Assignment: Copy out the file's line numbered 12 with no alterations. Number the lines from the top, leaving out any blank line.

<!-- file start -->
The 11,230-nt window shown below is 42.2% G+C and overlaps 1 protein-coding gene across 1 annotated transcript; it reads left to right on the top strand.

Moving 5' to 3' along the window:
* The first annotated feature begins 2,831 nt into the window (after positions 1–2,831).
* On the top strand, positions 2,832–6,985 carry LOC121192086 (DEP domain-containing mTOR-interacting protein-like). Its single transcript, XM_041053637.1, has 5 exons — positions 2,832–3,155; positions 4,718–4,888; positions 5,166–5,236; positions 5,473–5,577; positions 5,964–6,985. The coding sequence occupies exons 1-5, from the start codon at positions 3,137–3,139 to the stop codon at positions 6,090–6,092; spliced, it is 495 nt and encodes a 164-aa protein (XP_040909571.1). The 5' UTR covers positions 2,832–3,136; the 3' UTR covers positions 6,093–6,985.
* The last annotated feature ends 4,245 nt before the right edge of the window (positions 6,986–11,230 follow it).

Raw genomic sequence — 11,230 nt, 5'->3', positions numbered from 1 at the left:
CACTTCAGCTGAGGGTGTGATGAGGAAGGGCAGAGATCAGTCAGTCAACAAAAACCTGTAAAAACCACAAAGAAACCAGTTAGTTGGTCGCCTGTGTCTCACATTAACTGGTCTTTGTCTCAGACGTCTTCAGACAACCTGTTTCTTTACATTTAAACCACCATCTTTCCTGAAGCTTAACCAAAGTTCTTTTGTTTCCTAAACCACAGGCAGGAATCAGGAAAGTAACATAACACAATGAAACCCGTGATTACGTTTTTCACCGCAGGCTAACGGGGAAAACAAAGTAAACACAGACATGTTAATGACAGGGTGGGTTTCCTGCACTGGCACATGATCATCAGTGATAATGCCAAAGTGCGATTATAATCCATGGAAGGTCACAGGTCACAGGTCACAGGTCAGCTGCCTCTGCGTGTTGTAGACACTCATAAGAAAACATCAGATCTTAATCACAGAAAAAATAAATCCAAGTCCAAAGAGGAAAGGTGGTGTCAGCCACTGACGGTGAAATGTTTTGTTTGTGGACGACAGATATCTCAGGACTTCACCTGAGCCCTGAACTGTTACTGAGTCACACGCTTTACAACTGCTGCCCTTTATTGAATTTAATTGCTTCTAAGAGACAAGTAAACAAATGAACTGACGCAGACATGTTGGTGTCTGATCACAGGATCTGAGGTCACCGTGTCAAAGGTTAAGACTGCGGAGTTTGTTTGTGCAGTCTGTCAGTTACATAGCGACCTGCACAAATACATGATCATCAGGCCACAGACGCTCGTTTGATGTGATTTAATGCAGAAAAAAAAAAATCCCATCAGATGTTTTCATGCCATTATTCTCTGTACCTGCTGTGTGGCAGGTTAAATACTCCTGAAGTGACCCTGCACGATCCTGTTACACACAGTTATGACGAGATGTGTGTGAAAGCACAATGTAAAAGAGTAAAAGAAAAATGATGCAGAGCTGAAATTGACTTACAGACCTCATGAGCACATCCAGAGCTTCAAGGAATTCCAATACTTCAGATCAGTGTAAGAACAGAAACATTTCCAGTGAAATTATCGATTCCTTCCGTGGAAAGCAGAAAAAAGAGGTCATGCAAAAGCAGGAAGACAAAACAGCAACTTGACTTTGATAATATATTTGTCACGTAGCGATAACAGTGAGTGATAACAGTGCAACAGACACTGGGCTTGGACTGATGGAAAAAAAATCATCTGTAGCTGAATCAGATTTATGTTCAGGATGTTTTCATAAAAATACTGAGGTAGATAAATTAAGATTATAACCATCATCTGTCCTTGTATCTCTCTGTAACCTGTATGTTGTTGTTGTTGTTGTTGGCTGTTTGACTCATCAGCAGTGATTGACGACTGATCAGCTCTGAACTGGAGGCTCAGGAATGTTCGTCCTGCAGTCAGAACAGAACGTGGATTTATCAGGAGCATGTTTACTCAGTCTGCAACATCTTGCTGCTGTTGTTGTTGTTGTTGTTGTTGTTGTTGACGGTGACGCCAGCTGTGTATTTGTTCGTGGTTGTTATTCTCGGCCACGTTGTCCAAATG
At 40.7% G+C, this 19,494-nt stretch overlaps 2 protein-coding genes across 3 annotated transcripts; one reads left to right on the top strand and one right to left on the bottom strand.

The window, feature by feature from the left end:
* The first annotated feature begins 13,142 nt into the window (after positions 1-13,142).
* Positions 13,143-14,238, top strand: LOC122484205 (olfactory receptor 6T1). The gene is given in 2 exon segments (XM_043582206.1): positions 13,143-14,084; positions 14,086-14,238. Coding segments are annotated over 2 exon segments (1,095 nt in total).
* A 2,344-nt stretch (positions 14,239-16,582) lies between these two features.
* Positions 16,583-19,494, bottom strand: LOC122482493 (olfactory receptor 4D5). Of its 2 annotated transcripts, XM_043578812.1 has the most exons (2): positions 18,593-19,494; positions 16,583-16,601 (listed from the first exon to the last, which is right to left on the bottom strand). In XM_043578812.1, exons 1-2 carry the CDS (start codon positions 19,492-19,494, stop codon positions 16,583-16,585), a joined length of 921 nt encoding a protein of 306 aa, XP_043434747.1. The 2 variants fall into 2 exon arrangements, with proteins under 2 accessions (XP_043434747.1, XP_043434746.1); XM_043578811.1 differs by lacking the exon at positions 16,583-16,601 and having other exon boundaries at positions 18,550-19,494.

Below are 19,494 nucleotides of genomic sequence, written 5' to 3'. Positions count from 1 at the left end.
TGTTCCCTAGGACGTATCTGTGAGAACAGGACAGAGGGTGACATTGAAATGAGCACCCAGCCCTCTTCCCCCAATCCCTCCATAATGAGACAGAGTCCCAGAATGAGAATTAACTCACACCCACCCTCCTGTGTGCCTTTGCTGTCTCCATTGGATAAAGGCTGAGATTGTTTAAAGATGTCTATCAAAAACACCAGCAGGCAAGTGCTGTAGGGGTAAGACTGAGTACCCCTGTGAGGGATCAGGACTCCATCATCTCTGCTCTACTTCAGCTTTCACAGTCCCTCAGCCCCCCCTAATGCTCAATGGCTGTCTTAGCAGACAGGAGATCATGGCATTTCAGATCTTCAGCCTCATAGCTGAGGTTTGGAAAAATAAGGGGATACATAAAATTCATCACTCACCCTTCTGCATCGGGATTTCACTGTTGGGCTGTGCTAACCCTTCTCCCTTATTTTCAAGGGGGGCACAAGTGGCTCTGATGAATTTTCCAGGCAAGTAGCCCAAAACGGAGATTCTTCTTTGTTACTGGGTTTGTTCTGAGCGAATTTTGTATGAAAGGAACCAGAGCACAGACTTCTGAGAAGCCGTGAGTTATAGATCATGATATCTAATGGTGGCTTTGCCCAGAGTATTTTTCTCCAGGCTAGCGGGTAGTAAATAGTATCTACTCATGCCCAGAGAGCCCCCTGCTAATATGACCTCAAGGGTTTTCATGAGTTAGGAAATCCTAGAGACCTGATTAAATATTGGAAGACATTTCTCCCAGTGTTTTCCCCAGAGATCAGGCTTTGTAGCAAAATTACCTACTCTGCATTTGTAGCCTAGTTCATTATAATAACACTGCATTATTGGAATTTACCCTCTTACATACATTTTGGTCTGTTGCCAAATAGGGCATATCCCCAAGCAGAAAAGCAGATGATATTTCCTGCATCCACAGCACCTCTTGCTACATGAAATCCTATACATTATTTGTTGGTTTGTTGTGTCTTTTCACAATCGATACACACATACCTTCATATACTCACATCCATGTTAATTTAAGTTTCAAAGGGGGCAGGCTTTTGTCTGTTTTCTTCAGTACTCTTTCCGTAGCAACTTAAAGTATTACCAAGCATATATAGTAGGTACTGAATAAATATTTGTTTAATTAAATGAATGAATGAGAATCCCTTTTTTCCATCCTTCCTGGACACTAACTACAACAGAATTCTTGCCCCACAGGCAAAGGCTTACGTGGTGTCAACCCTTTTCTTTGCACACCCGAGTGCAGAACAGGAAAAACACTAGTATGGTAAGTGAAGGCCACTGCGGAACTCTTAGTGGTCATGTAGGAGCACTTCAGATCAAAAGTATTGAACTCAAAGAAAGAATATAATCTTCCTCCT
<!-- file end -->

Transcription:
* A 2,344-nt stretch (positions 14,239-16,582) lies between these two features.